Los Angeles Riots in 1992
Latasha Harlin's murder was one of many events in Los Angeles that lead to the riots in 1992. While the event itself was a tragedy, another tragedy that came from the event, in the eyes of many in the black community, was that Soon Ja Du did not receive any jail time for her blatant crime. While the jury convicted Du of manslaughter, which normally carries a maximum of 16 years in prison, the judge, Joyce Karlins, commuted her sentence to probation and a mere $500 fine- this angered many in the black community, as well as other community members, who felt that the sentencing set a dangerous precedent. The sentencing of Soon Ja Du eerily reflected that of the police officers who beat Rodney King. In both cases, there was concrete video evidence depicting wrongdoing and in both cases, the defendants did not serve any jail time. After the verdict in Rodney King's case was delivered, massive riots ensued in Los Angeles, protesting in anger the miscarriage of justice for black victims and racial inequality. While Rodney King's case was the immediate catalyst to the violence, cases like Latasha Harlins' fueled anger and demonstrated injustices against black people, which ultimately lead to the riots.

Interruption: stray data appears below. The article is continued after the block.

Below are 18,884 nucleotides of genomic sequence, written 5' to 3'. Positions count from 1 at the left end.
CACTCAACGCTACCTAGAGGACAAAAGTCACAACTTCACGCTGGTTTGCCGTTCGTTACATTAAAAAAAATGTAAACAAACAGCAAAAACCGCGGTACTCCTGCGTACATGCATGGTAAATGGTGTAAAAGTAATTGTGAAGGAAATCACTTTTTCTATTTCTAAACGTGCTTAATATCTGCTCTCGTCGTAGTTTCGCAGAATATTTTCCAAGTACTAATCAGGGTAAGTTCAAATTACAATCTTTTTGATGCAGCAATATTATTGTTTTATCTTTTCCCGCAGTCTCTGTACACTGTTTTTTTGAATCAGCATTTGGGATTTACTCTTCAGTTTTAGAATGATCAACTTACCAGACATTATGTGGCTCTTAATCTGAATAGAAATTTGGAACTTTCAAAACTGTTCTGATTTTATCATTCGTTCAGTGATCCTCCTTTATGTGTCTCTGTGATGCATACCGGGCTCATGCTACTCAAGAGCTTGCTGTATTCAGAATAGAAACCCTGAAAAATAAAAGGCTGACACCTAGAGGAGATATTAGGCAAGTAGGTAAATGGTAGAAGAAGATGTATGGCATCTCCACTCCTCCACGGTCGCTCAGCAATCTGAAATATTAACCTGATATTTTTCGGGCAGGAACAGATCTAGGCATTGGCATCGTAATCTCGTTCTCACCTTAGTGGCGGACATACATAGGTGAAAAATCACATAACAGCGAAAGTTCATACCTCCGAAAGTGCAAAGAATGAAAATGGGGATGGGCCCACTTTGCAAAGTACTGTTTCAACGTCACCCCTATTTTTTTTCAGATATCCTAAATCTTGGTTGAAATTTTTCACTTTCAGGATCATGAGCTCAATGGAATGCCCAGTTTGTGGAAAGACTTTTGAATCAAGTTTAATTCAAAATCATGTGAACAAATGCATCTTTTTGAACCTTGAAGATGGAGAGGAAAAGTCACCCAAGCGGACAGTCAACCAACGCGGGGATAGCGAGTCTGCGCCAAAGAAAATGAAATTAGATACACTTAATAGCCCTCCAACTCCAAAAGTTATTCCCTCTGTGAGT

Judge Joyce Karlin Fahey
Karlin's rulings in the case prompted Los Angeles County District Attorney Ira Reiner to instruct his deputies to effectively bar Judge Karlin from trying cases by invoking a statute to remove a judge for any reason. In justifying his directive, he said "[t]his was such a stunning miscarriage of justice that Judge Karlin cannot continue to hear criminal cases with any public credibility."
Karlin became the target of protests and an unsuccessful recall campaign. Denise Harlins, Latasha Harlins' maternal aunt, led protests outside Karlin's home and the Compton courthouse. Protesters noted that a week after Latasha Harlins' death, a Glendale man received a more severe sentence than Du for kicking a dog. After the Los Angeles Times endorsed one of her opponents in her re-election campaign, she wrote a letter to the newspaper, saying "[I]f judges have to look over their shoulders as they decide a case; if they have to test the political winds in order to arrive at a politically correct verdict—then the judicial system and the freedoms it guarantees will be destroyed." The Harlins family held vigils outside the Du residence every year on the anniversary of her sentencing.
Denise Harlins interrupted an awards ceremony at the Biltmore Hotel for Du defense attorney Charles Lloyd. Karlin and Du's son also attended that ceremony. "All you people sitting, applauding over a child killer," Harlins yelled. "Latasha was defenseless. She didn't do nothing!" Karlin was re-elected to the Superior Court bench. She then moved to Juvenile Dependency Court, a transfer she had requested before the Du case. "I have been honored to spend the last 20 years serving the public but now I want to devote time to my family," Karlin wrote. Karlin resigned from the bench in 1997. Upon hearing of retirement, Harlins' maternal aunt Denise stated, "I'm glad to hear that she's removed herself from the bench and that she's retired. But she didn't belong [on the bench] anyway." Since retiring from the bench Karlin has used her husband's surname Fahey.